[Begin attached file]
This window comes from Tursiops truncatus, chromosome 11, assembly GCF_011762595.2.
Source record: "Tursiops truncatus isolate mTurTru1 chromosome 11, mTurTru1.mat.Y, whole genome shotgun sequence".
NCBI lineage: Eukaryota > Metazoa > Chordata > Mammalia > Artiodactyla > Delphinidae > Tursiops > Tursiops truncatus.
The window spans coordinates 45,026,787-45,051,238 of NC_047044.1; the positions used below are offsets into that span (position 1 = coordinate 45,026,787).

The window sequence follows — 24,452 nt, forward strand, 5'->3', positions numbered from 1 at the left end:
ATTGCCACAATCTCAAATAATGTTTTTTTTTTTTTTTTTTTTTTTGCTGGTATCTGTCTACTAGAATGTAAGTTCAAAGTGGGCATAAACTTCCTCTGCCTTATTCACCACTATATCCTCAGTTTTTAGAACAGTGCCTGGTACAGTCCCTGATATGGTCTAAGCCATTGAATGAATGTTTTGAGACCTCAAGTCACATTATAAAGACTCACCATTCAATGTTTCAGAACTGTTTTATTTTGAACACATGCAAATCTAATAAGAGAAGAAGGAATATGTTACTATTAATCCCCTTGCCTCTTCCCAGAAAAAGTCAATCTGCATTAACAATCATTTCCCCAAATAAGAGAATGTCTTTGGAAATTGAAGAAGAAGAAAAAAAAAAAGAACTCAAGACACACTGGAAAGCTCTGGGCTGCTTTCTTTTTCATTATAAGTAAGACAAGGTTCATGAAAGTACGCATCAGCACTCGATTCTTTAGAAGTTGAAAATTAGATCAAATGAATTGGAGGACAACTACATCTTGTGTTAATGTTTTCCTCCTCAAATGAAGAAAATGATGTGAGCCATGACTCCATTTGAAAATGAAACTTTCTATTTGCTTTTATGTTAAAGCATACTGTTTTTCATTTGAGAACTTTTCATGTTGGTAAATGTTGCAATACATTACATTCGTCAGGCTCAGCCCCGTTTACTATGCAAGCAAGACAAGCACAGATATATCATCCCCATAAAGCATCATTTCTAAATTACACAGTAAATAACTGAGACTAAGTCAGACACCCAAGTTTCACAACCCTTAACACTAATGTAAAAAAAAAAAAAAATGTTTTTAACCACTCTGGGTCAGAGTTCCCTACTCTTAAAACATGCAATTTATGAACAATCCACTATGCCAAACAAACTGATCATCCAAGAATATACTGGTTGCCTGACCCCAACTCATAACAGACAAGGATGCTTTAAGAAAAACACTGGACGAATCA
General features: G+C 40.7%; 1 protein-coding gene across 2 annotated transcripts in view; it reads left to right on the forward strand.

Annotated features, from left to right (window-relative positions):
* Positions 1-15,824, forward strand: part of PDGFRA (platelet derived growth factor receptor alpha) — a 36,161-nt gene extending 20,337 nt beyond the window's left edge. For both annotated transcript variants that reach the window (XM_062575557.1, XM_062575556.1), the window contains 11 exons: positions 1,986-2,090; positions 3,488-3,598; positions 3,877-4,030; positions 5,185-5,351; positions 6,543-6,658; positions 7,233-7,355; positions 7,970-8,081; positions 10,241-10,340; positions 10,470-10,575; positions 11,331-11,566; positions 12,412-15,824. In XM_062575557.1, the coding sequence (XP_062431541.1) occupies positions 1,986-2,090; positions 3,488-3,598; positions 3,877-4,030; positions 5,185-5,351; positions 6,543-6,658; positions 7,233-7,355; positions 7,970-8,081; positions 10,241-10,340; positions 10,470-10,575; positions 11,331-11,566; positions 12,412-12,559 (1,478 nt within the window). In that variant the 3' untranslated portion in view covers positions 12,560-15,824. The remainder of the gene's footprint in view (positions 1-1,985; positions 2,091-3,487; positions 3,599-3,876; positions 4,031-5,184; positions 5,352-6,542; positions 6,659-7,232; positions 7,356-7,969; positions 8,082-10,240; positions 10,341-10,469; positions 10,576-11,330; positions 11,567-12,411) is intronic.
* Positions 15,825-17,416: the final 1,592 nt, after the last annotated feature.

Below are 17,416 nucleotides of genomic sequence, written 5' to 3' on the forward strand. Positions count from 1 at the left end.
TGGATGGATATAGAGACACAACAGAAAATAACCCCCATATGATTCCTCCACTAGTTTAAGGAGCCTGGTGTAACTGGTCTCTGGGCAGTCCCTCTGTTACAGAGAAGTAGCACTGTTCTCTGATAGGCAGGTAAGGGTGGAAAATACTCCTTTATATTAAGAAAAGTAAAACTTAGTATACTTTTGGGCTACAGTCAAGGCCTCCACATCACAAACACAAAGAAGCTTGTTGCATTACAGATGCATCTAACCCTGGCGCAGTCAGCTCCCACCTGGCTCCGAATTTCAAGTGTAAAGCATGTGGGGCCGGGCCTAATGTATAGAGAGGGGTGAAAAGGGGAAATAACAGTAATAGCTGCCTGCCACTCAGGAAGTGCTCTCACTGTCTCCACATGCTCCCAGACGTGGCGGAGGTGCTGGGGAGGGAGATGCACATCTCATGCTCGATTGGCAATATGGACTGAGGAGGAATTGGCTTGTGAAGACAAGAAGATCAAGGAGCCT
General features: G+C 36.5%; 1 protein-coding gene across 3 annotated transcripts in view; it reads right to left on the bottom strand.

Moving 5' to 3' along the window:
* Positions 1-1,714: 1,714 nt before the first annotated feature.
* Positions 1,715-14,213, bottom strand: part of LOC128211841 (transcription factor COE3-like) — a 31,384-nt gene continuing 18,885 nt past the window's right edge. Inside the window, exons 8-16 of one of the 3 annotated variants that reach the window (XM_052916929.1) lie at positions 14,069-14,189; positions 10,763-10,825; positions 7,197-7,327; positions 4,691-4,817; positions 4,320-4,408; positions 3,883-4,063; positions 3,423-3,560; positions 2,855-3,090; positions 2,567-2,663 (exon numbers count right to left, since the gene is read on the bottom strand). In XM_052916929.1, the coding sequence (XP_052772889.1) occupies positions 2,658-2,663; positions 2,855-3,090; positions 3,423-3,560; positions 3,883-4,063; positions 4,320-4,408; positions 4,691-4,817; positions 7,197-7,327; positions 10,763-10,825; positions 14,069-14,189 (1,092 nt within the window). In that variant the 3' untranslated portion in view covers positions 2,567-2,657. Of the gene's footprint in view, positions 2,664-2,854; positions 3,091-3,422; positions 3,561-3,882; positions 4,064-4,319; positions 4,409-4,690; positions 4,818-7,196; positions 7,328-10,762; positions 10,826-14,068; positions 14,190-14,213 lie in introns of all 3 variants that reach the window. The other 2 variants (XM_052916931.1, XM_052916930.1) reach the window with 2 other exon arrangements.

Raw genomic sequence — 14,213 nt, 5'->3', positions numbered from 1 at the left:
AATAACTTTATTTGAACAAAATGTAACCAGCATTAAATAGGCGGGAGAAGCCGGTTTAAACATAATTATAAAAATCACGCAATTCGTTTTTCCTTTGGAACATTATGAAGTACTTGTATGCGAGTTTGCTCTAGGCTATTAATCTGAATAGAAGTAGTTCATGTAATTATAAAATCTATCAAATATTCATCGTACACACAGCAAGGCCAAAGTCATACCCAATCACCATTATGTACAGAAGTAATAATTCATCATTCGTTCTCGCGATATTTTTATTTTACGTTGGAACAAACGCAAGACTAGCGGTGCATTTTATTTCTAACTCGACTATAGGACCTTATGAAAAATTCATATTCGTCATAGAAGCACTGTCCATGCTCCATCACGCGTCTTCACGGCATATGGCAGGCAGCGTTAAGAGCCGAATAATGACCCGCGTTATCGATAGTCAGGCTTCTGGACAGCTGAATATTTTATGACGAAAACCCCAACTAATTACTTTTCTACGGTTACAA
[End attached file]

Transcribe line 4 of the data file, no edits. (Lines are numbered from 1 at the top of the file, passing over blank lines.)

The window spans coordinates 45,026,787-45,051,238 of NC_047044.1; the positions used below are offsets into that span (position 1 = coordinate 45,026,787).